How? Al Qaeda had goaded American forces into a fight; then expertly manipulated the world news media, igniting a worldwide diplomatic firestorm. Inaccurate stories and staged photos abounded of so-called Marine atrocities, convincing the world that U.S. Marines were indiscriminately killing women and children. The enemy’s propaganda was so effective that the fledgling Iraqi government insisted that the operation be suspended; the U.S.’ closest allies, the British, also demanded an immediate cessation of offensive activities.
So the Marines were ordered to stop their advance into the city and hold their positions. Even after the Marines halted, the insurgents continued to probe their lines, hoping to kill Americans and elicit another violent response. They continued to build roadblocks and prepare for the next round of fighting.
All the while, the Marines and the Iraqi Governing Council attempted to negotiate an end to the violence. By April 19, 2004, the U.S.-led coalition had reached an agreement with Fallujah’s community leaders. In an attempt to reestablish some sort of stability, the Marines agreed to patrol the city alongside Iraqi security forces. At first the city streets were calm, but violence erupted in less than twenty-four hours. Frustrated by the forced restraint, the Marines withdrew and turned over responsibility for security inside Fallujah to the newly-established “Fallujah Brigade.” This ended the first siege of Iraq’s “Wild West” stronghold.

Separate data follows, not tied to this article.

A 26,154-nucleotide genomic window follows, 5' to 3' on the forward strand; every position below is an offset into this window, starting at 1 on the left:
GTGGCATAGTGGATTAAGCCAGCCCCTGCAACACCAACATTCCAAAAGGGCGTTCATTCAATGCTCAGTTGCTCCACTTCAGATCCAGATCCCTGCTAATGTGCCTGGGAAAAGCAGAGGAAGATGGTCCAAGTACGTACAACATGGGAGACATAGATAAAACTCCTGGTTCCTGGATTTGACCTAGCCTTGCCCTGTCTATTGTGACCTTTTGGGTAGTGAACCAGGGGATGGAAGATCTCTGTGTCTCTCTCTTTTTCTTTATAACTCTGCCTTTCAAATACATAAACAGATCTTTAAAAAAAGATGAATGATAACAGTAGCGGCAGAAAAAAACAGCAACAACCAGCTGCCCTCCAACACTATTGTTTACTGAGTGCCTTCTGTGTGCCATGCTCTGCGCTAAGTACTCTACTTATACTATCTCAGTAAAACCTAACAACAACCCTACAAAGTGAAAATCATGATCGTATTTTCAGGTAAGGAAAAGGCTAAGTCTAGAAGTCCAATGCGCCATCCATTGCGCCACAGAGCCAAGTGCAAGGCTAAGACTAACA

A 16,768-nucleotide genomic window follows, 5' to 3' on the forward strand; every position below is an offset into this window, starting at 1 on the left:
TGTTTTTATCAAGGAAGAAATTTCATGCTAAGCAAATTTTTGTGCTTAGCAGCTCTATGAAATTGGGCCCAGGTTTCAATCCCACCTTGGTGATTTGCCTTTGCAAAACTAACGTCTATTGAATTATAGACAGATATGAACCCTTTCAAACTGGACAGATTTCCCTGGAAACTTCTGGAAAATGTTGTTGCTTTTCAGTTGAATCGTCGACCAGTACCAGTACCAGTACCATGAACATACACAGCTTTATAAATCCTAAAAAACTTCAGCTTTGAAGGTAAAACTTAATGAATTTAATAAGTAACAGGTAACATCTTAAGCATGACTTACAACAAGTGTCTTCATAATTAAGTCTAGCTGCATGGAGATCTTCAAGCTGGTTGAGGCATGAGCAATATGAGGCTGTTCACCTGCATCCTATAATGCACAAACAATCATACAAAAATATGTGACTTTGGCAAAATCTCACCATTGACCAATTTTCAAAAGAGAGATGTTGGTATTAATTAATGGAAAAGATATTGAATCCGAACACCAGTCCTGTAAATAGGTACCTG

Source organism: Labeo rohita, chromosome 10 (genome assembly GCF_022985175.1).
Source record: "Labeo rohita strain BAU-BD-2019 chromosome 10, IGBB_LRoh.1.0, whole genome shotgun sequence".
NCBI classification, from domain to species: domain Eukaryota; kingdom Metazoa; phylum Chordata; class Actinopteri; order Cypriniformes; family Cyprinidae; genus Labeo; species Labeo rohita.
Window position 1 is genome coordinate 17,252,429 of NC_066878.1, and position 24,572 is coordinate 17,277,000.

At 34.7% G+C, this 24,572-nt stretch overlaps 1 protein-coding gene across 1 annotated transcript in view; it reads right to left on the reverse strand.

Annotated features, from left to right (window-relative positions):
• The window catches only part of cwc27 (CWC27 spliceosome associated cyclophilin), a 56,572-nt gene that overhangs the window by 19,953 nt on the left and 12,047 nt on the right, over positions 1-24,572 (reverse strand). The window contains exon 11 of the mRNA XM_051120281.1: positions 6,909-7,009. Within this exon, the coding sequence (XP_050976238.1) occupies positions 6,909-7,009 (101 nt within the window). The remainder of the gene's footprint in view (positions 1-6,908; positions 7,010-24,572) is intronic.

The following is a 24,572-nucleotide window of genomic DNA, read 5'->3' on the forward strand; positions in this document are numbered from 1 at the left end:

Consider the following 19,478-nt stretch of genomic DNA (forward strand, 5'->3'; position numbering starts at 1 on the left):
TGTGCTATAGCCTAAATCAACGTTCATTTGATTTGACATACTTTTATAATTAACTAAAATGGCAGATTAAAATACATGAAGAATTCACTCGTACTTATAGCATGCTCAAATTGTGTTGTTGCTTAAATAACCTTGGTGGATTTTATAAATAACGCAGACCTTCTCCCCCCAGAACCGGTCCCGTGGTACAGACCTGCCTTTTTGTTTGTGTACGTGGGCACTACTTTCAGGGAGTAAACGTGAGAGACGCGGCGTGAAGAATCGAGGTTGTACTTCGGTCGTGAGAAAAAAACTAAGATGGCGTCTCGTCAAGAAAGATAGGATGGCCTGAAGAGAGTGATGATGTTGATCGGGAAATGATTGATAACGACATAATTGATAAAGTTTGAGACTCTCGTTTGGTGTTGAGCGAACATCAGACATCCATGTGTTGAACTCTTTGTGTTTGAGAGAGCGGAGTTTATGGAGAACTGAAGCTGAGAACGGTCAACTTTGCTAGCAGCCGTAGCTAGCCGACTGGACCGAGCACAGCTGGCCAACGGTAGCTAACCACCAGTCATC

The Fallujah Brigade had been armed and trained in the hope that its members could take back their own city. It remains debatable whether the Fallujah Brigade ever really intended to deal with the violent element within the city; its officer corps and ranks were heavily populated with former members of Saddam’s Republican Guard. Regardless of their intent, they never became an effective security force, and the Brigade disintegrated. Soon control of the city fell back into the hands of the insurgents.